KERS spreads its wings
So far, KERS systems have received a mixed response in Formula One. Initially the technology was eagerly tested by the teams but during its first full season in Formula One (2009), it was regularly used by only a few.
In truth, Formula One KERS still have some way to go before their advantages sufficiently outweigh the disadvantages, so it is perhaps in their wider application in motorsport that they will be fine-tuned and their advantages eventually fully exploited.
For the first time, KERS systems have been approved by the Automobile Club De L'Ouest (ACO) for use in the 2010 Le Mans 24-Hours race, though in the LM P1 class only, but there are currently no entrants who have agreed to run such hybrid cars at this year's event. Once again the reasons can perhaps be found in the benefits of KERS.
Regarding energy recovered from the brakes in the LM P1 cars for 2010, only electric hybrid systems are allowed, but the stored energy can only be returned to the rear wheels and so a four-wheel drive system is not allowed.
With only electric storage systems being allowed, this rules out one of the industry's leaders in the KERS field, Flybrid Systems. Director and co-founder Doug Cross explains Flybrid's position, "We are outlawed [this year] but we understand that flywheels are likely to be allowed from 2011, and we have seen some draft rules which say they are, so the situation is likely to change."
In contrast to the system used in Formula One, the ACO rules prohibit the use of a 'push to pass' button, thereby limiting the system to an economy function rather than an additional power boost, as stated in Article 1.13 of the regulations - "The use of such a system must not be aimed at obtaining additional power but at reducing fuel consumption."
To be considered a hybrid, a racecar must be able to move along the pit lane (a minimum of 400 m) at 60 km/h while using only the electric motor. By setting this minimum distance and speed requirement, the ACO has effectively set a minimum amount of energy you need to carry - enough to call the car a true hybrid.
On the energy front, the authorities have stipulated that between two braking events, you are not allowed to use more than 1 MJ of energy, whereas in Formula One a car is allowed only 400 kJ for the entire lap. "The Le Mans rules say you are allowed 1 MJ between two braking events but, as it turns out, that is entirely irrelevant because you just cannot capture that much energy," Cross explains.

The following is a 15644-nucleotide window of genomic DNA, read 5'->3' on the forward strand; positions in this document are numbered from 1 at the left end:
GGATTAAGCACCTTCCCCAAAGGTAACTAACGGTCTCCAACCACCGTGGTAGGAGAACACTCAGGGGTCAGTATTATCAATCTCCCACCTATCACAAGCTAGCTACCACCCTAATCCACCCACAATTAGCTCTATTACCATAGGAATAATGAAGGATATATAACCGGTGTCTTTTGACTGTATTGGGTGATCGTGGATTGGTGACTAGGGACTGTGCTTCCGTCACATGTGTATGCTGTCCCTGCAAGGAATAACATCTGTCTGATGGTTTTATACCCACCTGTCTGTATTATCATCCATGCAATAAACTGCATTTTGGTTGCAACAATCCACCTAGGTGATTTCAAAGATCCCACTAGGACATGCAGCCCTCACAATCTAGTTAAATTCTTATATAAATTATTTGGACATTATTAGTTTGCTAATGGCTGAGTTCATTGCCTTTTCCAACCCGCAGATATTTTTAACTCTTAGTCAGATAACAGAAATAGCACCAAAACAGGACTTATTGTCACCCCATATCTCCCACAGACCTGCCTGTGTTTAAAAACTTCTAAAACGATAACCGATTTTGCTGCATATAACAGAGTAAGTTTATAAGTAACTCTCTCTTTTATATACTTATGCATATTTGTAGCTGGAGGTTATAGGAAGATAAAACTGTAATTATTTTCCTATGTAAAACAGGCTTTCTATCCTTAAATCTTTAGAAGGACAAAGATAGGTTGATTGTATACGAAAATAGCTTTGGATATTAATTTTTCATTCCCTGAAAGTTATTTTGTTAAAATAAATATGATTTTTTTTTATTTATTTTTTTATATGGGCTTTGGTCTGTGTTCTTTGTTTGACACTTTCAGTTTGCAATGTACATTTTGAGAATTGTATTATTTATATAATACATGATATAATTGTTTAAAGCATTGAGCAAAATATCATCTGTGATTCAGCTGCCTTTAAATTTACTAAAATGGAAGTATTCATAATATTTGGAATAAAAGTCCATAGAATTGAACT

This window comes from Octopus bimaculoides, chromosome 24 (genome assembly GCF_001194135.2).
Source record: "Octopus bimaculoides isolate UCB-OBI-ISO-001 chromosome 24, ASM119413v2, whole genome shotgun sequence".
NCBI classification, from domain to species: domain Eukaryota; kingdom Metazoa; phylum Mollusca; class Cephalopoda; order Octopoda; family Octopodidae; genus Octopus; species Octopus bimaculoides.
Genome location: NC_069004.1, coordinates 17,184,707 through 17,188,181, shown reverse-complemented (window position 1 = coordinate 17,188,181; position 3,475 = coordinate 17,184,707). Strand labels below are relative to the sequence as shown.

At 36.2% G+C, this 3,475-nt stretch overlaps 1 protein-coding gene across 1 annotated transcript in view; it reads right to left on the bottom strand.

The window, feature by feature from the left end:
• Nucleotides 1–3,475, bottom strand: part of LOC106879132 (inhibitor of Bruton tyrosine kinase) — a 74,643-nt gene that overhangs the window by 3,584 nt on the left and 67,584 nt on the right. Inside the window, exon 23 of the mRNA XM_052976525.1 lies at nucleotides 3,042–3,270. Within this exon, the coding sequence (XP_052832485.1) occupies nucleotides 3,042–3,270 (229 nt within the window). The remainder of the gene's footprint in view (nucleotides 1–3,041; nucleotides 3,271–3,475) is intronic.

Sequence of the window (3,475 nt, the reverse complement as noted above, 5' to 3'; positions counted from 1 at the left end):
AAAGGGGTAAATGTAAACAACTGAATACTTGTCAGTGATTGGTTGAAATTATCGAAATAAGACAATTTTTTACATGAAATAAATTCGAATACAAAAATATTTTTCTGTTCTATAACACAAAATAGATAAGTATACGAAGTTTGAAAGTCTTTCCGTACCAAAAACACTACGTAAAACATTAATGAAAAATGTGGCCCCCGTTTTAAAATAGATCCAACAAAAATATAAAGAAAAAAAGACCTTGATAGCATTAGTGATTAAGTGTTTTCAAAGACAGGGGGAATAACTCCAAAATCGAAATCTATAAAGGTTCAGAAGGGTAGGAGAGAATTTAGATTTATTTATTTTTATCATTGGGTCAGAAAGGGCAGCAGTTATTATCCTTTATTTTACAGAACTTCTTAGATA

The Flybrid system, which uses a flywheel to store energy, holds an advantage for LM P1 cars in that they are heavier than in Formula One. Where a Formula One car is limited to 60 kW (80 hp), there is no power limit for LM P1 cars and, while running at similar speed transients, the heavier LM P1 cars can capture a lot more energy. "So we would go up to 120 kW, and this makes our gearbox a little bit heavier," Cross says. "For Le Mans we would be storing and recovering about 1.8 MJ, more than four times as much energy."
ACO regulations dictate that the minimum weight of any hybrid vehicle must be identical to that of any other LM P1 cars using a conventional powertrain. With the focus clearly on fuel consumption, to achieve any benefit from a KERS system, a car would have to save one lap of fuel in every 13 laps.
With this efficiency requirement, one of the few ways to achieve this is to reduce the maximum power of the engine slightly to improve consumption. Alternatively, the strategy could be for the driver to back off the throttle towards the end of each straight, allowing the KERS to take over. Cross says, "One of the key effects you have to watch out for is that you will only save fuel if you reduce the amount of fuel you put into the engine. It seems obvious, but it isn't, and it has a massive effect on fuel [consumption] because that is the point where you are using the most power because the engine is at its fastest speed, burning fuel at the greatest rate, and so by backing off there you end up saving quite a lot. That would be one of my recommended strategies."
The flywheel-based system proposed for Formula One is built from more exotic materials, such as magnesium for the casings and titanium for the clutch baskets, than the LM P1 system, which is more cost-focused, and so uses more everyday materials such as aluminium and steels.
Fig. 1 - Flybrid flywheel
Fig. 2 - Clutches in Flybrid system
Fig, 3 - Clutched flywheel transmission (CFT) assembly
Written by Glen Smale